Friends fill void left by family

Dear Annie: My husband and I moved to another state following our retirements. We moved to a resort town six hours away from my brother “Billy” and his wife, “Patty.” We encouraged them to visit, but they gave one excuse after another. Billy said that they were “just homebodies” who don’t travel.

My husband, “Bob,” has been quite ill. In the last year, he was hospitalized six times and had to be ventilated five times. Billy was aware of my husband’s condition but did not once call or text to offer support. I thank God for our friends who supported us.

Recently, I found out that Billy and his wife had flown to our aunt’s home for a visit, 1,500 miles away. They lied by omission. Then Patty texted me a few days ago, asking if I wanted them to come sit with me. Seriously?! Where were they the nearly 20 weeks Bob was in critical care? She thought he was still in the hospital, though he has been home for eight weeks. I know being here during his illness and hospitalization would not be fun, but I would have done for them.

And then there’s my aunt. We have always been close. When I told her I had given the doctor permission for Bob to be placed on a ventilator, she said, “Are you sure you are doing what Bob wants?” Bob and I had that conversation several times, and each of us knows the other’s desires on this subject. How dare she ask such a thing?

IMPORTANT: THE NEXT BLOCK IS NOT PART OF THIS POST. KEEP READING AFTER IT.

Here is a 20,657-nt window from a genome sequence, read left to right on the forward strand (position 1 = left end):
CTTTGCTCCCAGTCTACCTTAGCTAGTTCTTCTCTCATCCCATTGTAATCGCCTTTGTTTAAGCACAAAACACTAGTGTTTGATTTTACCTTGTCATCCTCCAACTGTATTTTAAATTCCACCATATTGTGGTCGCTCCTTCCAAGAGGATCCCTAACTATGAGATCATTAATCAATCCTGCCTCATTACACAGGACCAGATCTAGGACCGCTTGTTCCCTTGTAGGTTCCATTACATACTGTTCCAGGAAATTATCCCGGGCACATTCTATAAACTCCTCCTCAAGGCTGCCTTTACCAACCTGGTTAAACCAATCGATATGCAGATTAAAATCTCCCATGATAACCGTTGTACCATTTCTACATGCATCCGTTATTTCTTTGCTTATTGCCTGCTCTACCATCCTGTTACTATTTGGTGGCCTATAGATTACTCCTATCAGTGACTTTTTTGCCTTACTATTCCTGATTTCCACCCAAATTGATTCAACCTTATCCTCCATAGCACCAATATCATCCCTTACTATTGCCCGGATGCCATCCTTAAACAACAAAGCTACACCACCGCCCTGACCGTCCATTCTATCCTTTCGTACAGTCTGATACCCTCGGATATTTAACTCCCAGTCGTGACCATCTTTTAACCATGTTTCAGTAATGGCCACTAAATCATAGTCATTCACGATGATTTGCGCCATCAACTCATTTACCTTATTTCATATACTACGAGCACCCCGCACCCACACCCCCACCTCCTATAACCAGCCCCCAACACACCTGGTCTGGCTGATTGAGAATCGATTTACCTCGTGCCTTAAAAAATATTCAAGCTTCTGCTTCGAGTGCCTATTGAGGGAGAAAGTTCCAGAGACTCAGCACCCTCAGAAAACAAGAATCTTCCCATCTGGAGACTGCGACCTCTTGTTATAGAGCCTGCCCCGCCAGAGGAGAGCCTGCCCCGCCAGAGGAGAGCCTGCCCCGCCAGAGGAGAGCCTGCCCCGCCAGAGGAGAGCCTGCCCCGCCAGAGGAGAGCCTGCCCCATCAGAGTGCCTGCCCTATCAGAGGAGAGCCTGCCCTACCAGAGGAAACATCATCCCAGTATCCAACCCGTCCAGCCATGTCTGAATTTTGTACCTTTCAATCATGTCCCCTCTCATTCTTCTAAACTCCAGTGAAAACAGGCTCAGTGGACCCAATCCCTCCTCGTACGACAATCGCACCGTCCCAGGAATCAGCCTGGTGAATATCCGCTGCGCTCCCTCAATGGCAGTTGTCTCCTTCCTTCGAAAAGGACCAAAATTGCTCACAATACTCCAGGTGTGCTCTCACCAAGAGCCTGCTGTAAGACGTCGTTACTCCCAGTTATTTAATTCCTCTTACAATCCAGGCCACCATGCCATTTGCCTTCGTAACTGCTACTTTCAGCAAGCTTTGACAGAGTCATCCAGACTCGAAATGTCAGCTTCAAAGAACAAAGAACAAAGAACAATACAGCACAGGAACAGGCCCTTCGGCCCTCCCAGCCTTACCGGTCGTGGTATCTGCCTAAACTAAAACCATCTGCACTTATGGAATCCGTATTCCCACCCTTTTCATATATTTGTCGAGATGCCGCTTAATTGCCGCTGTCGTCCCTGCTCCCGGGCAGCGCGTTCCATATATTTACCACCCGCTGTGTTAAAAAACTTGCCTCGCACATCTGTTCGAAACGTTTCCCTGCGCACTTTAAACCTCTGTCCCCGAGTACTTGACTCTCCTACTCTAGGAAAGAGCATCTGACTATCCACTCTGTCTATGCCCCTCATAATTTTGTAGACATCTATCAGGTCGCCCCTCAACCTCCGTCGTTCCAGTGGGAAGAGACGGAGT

I am trying to forgive them for their ignorance, but it is hard. I have asked the Lord to have patience with me, because I can’t tell myself I forgive them without meaning it. — Bent but Not Broken in Missouri

Dear Bent: Your family dropped the ball. Thank goodness for your friends. My advice would be to focus on what your friends have done for you instead of what your family hasn’t. Gently steer your feelings in the direction by keeping a gratitude journal and writing down five things for which you are grateful each morning or night. When we fill our hearts with gratitude, there’s less room for anger.

I’m not saying you don’t have a right to be angry. You and your husband have had an incredibly difficult two years. But it seems really important to you to resolve this conflict, consider giving them another chance. They’ll never be able to change what they did in the past, but perhaps they’re trying to change the future: Patty finally reached out. Take her up on the offer. Don’t be afraid to have a heartfelt conversation about how much you would have liked to have seen them.

Lastly, I encourage you to seek out help in the form of counseling or a caregivers support group. The hospital staff might be able to help connect you. I know you are bearing a heavy burden right now, but no matter what, you do not have to bear it alone.

(Send your questions for Annie Lane to dearannie@creators.com. This column is syndicated by Creators Syndicate columnists. Visit the website at www.creators.com.)